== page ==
E-Selectin Ligands as Mechanosensitive Receptors on Neutrophils in Health and Disease
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- Chase, S.D., Magnani, J.L. & Simon, S.I. Ann Biomed Eng (2012) 40: 849. doi:10.1007/s10439-011-0507-y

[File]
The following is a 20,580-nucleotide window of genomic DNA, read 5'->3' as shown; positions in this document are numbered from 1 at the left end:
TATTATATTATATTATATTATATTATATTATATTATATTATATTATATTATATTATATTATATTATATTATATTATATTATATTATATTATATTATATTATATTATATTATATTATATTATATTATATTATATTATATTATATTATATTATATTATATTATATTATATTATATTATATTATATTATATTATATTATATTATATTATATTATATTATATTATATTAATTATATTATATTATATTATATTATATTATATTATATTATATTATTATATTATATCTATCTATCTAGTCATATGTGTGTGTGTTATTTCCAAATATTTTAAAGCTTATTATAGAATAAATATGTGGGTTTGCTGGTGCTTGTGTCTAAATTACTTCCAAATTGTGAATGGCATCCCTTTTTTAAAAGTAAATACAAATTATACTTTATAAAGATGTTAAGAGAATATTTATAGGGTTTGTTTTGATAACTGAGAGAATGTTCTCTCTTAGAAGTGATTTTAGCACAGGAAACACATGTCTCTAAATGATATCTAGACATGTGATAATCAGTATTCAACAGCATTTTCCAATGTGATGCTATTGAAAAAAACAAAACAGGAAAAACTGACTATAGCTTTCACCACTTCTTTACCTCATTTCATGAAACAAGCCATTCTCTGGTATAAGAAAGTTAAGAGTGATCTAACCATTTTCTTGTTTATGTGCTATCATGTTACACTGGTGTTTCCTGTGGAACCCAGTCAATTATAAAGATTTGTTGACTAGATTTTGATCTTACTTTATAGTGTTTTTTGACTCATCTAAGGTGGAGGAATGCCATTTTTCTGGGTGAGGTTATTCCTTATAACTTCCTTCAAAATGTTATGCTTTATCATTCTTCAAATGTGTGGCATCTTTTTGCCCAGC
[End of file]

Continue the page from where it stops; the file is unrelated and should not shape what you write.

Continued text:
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Application of mechanical force to bonds between selectins and their ligands is a requirement for these adhesion receptors to optimally perform functions that include leukocyte tethering and activation of stable adhesion. Although all three selectins are reported to signal from the outside-in subsequent to ligand binding, E-selectin is unique in its capacity to bind multiple sialyl Lewis x presenting ligands and mediate slow rolling on the order of a micron per second. A diverse set of ligands are recognized by E-selectin in the mouse, including ESL-1, CD44 (HCELL), and PSGL-1 which are critical in transition from slow rolling to arrest and for efficient transendothelial migration. The molecular recognition process is different in humans as L-selectin is a major ligand, which along with glycolipids constitute more than half of the E-selectin receptors on human polymorphonuclear neutrophils (PMN). In addition, E-selectin is most efficient at raising the affinity and avidity of CD18 integrins that supports PMN deceleration and trafficking to sites of acute inflammation. The mechanism is only partially understood but known to involve a rise in cytosolic calcium and tyrosine phosphorylation that activates p38 MAP kinase and Syk kinase, both of which transduce signals from clustered E-selectin ligands. In this review we highlight the molecular recognition and mechanical requirements of this process to reveal how E-selectin confers selectivity and efficiency of signaling for extravasation at sites of inflammation and the mechanism of action of a new glycomimetic antagonist targeted to the lectin domain that has shown efficacy in blocking neutrophil activation and adhesion on inflamed endothelium.